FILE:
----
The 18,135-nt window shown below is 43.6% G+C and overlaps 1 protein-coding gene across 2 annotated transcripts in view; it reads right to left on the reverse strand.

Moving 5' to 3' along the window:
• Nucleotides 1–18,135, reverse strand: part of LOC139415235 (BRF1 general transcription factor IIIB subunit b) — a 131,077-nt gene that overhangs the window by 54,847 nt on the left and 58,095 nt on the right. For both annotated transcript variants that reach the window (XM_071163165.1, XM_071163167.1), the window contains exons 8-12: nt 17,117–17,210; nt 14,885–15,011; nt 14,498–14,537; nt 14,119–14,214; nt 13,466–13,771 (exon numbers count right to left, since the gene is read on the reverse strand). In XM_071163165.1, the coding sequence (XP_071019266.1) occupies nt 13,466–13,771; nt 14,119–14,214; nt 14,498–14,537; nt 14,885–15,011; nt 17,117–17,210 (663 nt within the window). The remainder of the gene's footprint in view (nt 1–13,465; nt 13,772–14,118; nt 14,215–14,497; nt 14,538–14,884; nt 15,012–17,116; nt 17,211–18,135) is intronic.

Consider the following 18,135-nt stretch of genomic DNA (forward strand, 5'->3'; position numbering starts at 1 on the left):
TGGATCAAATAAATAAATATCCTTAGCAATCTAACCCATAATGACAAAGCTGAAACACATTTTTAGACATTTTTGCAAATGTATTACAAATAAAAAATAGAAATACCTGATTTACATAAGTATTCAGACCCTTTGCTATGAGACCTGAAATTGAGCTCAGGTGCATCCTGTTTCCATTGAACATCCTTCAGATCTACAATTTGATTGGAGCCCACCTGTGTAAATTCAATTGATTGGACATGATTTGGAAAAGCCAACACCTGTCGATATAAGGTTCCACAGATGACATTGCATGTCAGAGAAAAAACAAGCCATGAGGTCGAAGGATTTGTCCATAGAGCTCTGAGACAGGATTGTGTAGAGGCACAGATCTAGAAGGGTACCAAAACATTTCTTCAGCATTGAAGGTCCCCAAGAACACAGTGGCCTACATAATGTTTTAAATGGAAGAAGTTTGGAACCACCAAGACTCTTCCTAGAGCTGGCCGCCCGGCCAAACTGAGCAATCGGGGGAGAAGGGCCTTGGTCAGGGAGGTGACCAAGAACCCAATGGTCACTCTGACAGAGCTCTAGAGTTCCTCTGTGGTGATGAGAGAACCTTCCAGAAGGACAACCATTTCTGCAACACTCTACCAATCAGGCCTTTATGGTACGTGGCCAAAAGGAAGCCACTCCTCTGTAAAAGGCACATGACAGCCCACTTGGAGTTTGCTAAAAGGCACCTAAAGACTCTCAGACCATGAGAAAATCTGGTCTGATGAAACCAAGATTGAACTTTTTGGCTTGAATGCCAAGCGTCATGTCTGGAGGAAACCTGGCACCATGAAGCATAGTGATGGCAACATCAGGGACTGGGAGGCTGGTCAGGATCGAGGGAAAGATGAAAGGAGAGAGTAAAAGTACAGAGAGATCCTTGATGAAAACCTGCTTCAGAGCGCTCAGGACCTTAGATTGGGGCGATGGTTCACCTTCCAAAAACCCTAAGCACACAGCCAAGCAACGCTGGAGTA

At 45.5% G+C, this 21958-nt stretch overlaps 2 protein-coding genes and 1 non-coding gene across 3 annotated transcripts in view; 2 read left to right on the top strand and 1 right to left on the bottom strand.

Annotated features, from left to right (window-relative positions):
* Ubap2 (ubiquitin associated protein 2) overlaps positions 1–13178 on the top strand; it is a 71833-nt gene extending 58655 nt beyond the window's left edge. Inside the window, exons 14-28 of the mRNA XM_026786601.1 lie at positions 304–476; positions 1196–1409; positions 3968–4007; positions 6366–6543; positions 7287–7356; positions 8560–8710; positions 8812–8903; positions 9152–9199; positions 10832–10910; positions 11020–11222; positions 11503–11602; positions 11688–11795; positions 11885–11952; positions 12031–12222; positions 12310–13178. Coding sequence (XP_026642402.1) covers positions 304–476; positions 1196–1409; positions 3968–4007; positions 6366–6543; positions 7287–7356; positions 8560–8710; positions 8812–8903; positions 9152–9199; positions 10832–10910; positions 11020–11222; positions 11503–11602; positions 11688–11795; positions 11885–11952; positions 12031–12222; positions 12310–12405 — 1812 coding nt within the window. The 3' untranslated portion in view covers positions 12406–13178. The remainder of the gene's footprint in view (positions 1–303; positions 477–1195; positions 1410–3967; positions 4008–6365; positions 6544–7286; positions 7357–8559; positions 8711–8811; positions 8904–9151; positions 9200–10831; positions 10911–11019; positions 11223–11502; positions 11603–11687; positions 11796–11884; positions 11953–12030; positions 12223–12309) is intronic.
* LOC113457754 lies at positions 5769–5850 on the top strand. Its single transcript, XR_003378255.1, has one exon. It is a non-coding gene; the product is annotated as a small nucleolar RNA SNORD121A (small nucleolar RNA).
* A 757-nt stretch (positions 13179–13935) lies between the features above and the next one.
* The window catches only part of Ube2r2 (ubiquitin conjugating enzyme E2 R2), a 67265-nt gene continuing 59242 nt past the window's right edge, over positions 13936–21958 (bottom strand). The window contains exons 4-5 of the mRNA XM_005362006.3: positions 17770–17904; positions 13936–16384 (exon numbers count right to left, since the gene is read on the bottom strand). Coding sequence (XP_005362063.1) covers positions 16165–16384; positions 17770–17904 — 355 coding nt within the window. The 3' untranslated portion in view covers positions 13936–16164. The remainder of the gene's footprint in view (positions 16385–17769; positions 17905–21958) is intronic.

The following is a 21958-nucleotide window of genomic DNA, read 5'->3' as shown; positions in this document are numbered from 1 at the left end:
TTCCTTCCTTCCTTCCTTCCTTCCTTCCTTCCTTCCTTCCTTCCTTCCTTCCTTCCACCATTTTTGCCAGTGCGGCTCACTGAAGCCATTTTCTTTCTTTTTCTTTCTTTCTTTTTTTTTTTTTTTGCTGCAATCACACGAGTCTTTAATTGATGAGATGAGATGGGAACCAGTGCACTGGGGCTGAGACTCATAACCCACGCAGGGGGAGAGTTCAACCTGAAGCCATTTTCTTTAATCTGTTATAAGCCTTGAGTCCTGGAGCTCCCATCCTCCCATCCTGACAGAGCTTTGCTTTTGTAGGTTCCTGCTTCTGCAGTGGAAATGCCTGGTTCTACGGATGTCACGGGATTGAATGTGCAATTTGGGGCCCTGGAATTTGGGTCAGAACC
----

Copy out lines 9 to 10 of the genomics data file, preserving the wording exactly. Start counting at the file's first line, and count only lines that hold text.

* LOC113457754 lies at positions 5769–5850 on the top strand. Its single transcript, XR_003378255.1, has one exon. It is a non-coding gene; the product is annotated as a small nucleolar RNA SNORD121A (small nucleolar RNA).
* A 757-nt stretch (positions 13179–13935) lies between the features above and the next one.